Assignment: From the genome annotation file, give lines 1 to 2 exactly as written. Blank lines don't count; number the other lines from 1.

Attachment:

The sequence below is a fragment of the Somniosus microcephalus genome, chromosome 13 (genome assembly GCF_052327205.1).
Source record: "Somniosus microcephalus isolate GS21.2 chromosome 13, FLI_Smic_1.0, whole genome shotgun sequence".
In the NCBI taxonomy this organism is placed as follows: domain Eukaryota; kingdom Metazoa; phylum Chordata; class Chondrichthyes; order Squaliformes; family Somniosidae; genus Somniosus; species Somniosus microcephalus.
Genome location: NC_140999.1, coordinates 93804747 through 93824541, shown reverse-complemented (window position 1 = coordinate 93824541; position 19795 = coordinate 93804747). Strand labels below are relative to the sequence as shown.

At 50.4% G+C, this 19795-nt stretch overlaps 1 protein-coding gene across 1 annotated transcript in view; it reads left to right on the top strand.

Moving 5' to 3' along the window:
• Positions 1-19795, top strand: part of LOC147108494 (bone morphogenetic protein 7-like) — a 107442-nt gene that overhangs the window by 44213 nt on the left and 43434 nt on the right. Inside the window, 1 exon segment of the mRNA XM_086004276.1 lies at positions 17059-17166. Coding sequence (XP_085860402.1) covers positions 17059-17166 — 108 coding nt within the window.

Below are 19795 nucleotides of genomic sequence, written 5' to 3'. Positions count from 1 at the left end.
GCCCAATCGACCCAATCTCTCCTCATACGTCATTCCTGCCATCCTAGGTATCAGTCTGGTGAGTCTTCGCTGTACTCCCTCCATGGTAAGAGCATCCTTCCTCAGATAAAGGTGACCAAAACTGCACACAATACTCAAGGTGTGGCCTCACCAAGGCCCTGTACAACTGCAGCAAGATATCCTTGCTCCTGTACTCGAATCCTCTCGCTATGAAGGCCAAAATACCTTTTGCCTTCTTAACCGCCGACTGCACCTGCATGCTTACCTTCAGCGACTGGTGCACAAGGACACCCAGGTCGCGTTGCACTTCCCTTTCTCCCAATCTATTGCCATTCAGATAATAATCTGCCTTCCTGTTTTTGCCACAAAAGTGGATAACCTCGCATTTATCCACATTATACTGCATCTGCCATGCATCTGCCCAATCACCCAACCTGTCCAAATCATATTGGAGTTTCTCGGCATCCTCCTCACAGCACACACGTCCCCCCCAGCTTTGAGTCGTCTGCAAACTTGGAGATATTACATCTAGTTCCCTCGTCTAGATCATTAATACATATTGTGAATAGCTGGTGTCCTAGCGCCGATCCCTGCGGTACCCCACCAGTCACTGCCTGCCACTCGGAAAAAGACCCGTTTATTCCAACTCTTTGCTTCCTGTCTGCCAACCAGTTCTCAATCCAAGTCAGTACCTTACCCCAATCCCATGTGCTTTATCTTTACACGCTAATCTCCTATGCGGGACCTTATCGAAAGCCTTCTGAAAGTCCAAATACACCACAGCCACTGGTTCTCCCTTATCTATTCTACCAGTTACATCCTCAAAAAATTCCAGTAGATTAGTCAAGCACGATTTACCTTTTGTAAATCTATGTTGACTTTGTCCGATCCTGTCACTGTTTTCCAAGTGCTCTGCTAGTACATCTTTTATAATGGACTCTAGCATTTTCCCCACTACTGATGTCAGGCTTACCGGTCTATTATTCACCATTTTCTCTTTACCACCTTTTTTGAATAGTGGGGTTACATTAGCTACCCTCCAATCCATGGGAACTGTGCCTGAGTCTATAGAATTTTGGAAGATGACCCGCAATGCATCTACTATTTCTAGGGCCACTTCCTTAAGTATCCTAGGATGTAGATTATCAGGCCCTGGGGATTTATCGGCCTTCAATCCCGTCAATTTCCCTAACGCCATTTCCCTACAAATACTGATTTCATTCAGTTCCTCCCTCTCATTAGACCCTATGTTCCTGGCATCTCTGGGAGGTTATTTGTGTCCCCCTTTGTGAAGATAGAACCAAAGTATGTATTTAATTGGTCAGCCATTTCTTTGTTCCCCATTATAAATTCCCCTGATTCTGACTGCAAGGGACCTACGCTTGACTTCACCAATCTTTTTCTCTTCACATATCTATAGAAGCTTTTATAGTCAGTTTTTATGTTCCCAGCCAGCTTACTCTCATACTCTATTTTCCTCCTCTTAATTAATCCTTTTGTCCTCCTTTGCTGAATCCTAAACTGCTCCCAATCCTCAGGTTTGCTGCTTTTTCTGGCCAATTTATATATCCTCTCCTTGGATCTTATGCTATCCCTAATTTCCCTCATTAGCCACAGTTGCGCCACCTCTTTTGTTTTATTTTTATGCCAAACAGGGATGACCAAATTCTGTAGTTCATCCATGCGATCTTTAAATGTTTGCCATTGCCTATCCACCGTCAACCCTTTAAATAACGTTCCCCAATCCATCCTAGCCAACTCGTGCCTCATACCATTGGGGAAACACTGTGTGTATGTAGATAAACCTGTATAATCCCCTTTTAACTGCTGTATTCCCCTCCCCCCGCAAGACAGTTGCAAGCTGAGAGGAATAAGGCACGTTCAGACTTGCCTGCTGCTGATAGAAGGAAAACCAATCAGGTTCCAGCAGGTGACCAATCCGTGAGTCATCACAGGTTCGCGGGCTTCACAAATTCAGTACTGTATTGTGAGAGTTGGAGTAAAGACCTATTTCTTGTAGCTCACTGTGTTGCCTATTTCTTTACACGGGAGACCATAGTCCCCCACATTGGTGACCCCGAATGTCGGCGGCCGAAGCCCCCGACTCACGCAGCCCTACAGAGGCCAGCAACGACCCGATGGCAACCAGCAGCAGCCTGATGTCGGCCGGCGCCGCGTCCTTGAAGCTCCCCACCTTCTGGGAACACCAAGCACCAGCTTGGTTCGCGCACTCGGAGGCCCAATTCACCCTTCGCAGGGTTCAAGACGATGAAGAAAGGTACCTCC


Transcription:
The sequence below is a fragment of the Somniosus microcephalus genome, chromosome 13 (genome assembly GCF_052327205.1).
Source record: "Somniosus microcephalus isolate GS21.2 chromosome 13, FLI_Smic_1.0, whole genome shotgun sequence".